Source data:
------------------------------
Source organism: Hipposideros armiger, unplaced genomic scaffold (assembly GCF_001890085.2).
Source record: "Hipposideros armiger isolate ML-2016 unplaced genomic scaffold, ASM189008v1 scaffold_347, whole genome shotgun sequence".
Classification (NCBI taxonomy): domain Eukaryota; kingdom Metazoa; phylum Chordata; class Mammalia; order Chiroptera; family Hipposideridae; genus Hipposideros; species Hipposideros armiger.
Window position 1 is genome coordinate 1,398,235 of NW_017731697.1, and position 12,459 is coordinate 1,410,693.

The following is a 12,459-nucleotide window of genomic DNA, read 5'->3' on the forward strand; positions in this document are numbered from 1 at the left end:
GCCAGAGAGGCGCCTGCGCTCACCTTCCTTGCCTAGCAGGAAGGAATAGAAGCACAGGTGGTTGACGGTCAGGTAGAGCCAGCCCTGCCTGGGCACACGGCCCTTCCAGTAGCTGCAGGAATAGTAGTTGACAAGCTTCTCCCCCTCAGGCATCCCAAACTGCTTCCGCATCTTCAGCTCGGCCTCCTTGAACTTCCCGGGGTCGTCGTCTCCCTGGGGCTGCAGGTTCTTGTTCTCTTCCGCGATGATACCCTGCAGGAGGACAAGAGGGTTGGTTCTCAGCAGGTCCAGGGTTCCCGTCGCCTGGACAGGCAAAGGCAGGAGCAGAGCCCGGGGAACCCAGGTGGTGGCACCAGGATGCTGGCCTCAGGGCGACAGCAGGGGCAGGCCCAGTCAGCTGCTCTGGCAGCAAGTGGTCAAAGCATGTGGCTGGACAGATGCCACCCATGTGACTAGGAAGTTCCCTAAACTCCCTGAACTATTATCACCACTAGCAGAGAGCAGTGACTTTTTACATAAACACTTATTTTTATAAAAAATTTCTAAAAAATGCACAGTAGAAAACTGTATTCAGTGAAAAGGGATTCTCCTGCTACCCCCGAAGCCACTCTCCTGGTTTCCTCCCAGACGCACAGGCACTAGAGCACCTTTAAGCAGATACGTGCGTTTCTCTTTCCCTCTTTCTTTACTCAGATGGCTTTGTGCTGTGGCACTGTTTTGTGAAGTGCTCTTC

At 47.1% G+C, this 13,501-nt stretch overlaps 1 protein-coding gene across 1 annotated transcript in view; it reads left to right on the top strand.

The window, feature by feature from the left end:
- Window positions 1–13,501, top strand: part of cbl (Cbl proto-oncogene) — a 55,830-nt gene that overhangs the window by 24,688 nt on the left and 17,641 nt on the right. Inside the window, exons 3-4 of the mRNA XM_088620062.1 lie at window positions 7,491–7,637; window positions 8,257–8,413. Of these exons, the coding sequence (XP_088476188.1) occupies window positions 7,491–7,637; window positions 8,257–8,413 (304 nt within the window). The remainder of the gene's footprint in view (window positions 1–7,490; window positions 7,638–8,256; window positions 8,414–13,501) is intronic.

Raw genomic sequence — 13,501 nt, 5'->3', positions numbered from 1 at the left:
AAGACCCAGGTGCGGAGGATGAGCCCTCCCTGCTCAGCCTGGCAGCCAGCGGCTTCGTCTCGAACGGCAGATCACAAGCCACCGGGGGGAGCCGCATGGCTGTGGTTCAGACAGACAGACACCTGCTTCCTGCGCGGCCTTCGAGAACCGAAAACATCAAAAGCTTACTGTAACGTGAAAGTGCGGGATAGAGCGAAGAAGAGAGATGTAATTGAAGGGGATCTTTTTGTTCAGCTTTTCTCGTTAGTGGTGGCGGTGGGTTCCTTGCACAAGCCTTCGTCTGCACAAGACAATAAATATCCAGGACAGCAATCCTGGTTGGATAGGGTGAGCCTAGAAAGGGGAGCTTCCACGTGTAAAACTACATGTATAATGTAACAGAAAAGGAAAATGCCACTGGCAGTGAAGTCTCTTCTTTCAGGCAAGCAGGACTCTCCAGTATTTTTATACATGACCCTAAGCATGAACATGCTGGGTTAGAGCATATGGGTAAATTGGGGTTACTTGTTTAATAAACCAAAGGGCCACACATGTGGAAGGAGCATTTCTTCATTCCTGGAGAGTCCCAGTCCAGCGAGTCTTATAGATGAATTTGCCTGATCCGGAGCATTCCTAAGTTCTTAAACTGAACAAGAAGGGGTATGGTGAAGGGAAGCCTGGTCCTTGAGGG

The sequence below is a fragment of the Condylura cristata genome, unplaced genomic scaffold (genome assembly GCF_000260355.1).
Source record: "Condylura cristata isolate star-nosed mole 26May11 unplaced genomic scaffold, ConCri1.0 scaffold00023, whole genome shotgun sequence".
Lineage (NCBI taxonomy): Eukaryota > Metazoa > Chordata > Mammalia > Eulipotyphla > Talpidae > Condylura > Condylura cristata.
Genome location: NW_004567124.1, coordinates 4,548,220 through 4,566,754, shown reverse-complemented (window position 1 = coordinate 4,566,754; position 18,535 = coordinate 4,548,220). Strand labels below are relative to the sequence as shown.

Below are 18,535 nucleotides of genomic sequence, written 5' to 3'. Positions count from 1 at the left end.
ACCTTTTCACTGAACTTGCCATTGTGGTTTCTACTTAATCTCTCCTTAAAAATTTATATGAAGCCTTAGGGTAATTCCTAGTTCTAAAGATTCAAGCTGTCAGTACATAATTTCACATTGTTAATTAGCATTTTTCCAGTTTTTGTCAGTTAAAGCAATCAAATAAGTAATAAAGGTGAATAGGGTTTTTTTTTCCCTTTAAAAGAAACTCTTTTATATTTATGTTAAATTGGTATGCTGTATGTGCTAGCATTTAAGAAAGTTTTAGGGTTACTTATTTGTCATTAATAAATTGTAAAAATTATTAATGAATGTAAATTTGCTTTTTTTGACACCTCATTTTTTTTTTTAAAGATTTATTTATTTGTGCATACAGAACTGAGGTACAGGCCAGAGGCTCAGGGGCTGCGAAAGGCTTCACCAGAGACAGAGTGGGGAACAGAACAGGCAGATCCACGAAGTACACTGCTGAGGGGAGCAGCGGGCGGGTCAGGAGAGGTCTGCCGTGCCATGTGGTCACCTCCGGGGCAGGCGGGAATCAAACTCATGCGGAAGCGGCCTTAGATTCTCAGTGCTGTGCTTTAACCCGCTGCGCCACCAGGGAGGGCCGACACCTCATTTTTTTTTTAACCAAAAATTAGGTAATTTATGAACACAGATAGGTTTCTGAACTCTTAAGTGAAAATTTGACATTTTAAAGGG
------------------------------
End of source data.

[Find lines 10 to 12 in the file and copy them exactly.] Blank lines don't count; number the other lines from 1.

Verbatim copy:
Raw genomic sequence — 13,501 nt, 5'->3', positions numbered from 1 at the left:
AAGACCCAGGTGCGGAGGATGAGCCCTCCCTGCTCAGCCTGGCAGCCAGCGGCTTCGTCTCGAACGGCAGATCACAAGCCACCGGGGGGAGCCGCATGGCTGTGGTTCAGACAGACAGACACCTGCTTCCTGCGCGGCCTTCGAGAACCGAAAACATCAAAAGCTTACTGTAACGTGAAAGTGCGGGATAGAGCGAAGAAGAGAGATGTAATTGAAGGGGATCTTTTTGTTCAGCTTTTCTCGTTAGTGGTGGCGGTGGGTTCCTTGCACAAGCCTTCGTCTGCACAAGACAATAAATATCCAGGACAGCAATCCTGGTTGGATAGGGTGAGCCTAGAAAGGGGAGCTTCCACGTGTAAAACTACATGTATAATGTAACAGAAAAGGAAAATGCCACTGGCAGTGAAGTCTCTTCTTTCAGGCAAGCAGGACTCTCCAGTATTTTTATACATGACCCTAAGCATGAACATGCTGGGTTAGAGCATATGGGTAAATTGGGGTTACTTGTTTAATAAACCAAAGGGCCACACATGTGGAAGGAGCATTTCTTCATTCCTGGAGAGTCCCAGTCCAGCGAGTCTTATAGATGAATTTGCCTGATCCGGAGCATTCCTAAGTTCTTAAACTGAACAAGAAGGGGTATGGTGAAGGGAAGCCTGGTCCTTGAGGG

The sequence below is a fragment of the Condylura cristata genome, unplaced genomic scaffold (genome assembly GCF_000260355.1).